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Puerto Rico gov’t waiting on $330M petition for broadband expansion

The Smart Island initiative seeks to improve internet access and digital literacy with BEAD funding.

The government of Puerto Rico is in “hurry up and wait mode” for the National Telecommunications and Information Administration (NTIA) to decide on its petition for some $330 million in funds to launch a three-pronged broadband expansion program that would benefit low-income consumers as well as service providers.

The Puerto Rico “Smart Island” Broadband office submitted a final digital equity proposal in April under the NTIA’s Broadband Equity, Access and Deployment (BEAD) Program, which provides $42.4 billion to expand high-speed internet access by funding planning, infrastructure deployment and adoption programs in all 50 states, Washington D.C., Puerto Rico, the U.S. Virgin Islands, Guam, American Samoa, and the Commonwealth of the Northern Mariana Islands.

Michelle Cabiya, executive director of the Puerto Rico Broadband Program, told News is my Business the petition for funding through the BEAD program will cover several aspects of the island’s initiative — the launch of the Affordable Device and Partnership Program, infrastructure projects, and equity and access projects.

The most ambitious project included in the proposal submitted to the NTIA requires about $205 million to build out an underground conduit system to enable internet service providers to provide islandwide services using that infrastructure. That system is also designed to give the island resiliency in times of emergencies, she said.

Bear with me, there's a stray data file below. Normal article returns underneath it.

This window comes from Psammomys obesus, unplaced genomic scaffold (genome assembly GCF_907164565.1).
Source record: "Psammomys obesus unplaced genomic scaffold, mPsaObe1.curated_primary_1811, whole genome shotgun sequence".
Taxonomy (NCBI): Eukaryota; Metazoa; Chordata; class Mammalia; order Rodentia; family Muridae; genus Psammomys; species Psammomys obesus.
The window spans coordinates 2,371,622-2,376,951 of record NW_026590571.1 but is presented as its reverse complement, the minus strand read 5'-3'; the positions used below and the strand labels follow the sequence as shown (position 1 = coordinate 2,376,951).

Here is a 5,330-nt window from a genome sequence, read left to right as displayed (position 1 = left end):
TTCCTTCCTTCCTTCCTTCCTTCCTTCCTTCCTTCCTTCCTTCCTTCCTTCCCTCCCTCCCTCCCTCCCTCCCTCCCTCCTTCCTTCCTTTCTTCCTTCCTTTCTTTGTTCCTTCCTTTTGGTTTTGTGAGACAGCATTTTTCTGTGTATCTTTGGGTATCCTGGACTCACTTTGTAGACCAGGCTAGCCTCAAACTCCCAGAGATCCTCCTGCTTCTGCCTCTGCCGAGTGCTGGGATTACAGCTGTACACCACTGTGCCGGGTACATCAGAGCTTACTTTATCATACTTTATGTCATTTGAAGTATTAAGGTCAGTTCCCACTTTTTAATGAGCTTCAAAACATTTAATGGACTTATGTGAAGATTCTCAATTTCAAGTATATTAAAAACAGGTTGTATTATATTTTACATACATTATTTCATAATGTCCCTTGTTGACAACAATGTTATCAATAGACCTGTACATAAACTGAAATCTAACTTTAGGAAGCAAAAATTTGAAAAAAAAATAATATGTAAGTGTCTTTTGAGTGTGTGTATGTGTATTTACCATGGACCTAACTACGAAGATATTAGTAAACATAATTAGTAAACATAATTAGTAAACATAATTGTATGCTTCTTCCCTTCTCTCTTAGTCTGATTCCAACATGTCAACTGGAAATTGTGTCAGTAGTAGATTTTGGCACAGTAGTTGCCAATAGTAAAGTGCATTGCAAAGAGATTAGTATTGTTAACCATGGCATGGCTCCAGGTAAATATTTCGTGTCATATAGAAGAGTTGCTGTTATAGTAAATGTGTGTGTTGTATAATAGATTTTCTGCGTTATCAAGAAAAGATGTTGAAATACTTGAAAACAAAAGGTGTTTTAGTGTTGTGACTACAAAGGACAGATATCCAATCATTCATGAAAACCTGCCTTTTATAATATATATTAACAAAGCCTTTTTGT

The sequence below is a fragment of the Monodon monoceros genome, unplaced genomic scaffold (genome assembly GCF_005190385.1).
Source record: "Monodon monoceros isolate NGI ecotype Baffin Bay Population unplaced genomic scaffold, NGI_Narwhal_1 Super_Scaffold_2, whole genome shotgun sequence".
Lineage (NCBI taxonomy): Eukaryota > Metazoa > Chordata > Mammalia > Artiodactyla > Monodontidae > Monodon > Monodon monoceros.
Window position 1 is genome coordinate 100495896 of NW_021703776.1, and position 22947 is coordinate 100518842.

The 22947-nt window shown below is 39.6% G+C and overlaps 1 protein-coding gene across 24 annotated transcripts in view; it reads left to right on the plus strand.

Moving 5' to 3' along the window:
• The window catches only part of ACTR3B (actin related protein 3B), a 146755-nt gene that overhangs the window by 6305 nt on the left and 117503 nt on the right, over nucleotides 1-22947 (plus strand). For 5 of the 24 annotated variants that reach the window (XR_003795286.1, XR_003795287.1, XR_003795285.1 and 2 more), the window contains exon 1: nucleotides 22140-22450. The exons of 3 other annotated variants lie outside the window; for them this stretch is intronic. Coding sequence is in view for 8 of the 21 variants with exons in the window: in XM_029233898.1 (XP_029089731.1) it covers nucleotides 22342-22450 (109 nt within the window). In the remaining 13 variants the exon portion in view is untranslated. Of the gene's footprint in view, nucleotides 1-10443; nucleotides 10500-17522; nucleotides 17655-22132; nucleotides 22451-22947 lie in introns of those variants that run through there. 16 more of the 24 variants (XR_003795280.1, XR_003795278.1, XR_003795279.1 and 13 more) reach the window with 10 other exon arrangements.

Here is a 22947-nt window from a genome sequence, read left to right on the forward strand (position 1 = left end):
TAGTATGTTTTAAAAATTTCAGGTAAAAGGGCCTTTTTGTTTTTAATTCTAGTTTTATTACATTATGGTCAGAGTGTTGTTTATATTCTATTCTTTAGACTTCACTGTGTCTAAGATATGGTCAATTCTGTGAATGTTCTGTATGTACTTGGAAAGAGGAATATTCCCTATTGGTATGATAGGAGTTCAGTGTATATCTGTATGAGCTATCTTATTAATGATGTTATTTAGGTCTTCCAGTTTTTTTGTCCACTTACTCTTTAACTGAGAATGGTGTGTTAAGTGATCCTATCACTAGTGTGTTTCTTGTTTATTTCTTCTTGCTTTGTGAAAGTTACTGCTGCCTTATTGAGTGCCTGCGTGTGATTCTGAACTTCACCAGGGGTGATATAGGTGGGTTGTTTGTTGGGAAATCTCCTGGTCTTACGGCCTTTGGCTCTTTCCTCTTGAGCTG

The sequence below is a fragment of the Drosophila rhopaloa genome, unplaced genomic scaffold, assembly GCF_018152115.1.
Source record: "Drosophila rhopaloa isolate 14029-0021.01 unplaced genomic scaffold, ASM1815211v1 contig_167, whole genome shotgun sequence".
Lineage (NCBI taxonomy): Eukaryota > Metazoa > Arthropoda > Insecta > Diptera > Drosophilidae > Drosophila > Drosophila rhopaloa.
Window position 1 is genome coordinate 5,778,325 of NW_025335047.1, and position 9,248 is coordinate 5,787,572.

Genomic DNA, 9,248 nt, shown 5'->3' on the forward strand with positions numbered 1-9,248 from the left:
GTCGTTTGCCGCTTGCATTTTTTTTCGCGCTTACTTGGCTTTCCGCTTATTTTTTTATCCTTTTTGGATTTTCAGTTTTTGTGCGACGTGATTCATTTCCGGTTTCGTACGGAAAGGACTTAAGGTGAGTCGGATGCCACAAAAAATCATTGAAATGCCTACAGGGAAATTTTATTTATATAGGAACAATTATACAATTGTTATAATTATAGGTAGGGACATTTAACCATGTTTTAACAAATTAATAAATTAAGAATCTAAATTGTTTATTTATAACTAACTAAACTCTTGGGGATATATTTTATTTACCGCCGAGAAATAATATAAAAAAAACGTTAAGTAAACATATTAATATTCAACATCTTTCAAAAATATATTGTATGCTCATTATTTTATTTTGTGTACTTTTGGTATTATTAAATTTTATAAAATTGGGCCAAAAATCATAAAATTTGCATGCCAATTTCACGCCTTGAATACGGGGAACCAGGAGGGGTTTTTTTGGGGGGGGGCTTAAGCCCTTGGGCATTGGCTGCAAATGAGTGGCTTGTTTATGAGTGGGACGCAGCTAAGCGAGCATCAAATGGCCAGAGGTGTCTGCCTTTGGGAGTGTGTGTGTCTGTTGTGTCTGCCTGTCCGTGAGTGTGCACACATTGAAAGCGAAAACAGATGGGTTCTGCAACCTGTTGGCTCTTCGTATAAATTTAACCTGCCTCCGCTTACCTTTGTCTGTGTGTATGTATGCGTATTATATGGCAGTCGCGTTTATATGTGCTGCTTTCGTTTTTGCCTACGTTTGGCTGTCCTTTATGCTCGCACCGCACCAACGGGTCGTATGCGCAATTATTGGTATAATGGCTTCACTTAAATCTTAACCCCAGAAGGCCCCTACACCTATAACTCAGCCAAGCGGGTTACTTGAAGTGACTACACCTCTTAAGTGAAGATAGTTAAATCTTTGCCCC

“We had a lot of feedback from the ISPs on what’s the best way to enable that sort of construction, to make the project viable. That was great for us because we were able to modify the information that we included in that in the proposal to the NTIA,” Cabiya said, confirming that the Puerto Rican Telecommunications Alliance and Liberty Puerto Rico were among those who submitted comments.

The proposal also calls for directing $60 million for education, which includes aspects such as workforce development, as well as digital literacy and cybersecurity training workshops.

“We’re seeking to train everyday people. It doesn’t have to be people who have any sort of degree or technical expertise whatsoever. We’re hoping to generate about 2,500 jobs in the next five years because we have about 60% in the workforce in the telecommunications industry about to retire,” said Cabiya, who is in Kansas City this week participating in the National Governors Association Broadband Leaders Workshop.

Another prong of the BEAD proposal calls for allocating nearly $49 million to establish the Affordable Device & Partnership Program, which Cabiya said calls for establishing agreements with the private sector in Puerto Rico and the U.S. mainland to refurbish and sell used laptops at “affordable prices.”

“We don’t have a limit on the number of partners that we can have working with this,” she said. “We haven’t identified which ones are going to be chosen yet because we still haven’t received the approval for the proposal, but once we receive that approval, it’s all hands on deck because this is one of the Puerto Rico Broadband Program’s priority projects,” she said.

The Puerto Rico Broadband Program will use BEAD funding to support making devices available at some 150 technology centers across the island, for use by vulnerable populations.

Cabiya said a request for proposals will go out to recruit providers for the Affordable Device & Partnership Program once the NTIA gives the go-ahead on funding.

Although the NTIA has not made an official announcement, the expectation at the Kansas City gathering is that more approvals will be granted in the next two weeks. So far, the NTIA has approved the final proposals from eight states.

Aside from the NTIA funds, Puerto Rico has about $1 billion in local and federal monies destined to harden and expand the island’s broadband infrastructure and available technologies.

Author Details
Author Details
Business reporter with 30 years of experience writing for weekly and daily newspapers, as well as trade publications in Puerto Rico. My list of former employers includes Caribbean Business, The San Juan Star, and the Puerto Rico Daily Sun, among others. My areas of expertise include telecommunications, technology, retail, agriculture, tourism, banking and most other segments of Puerto Rico’s economy.

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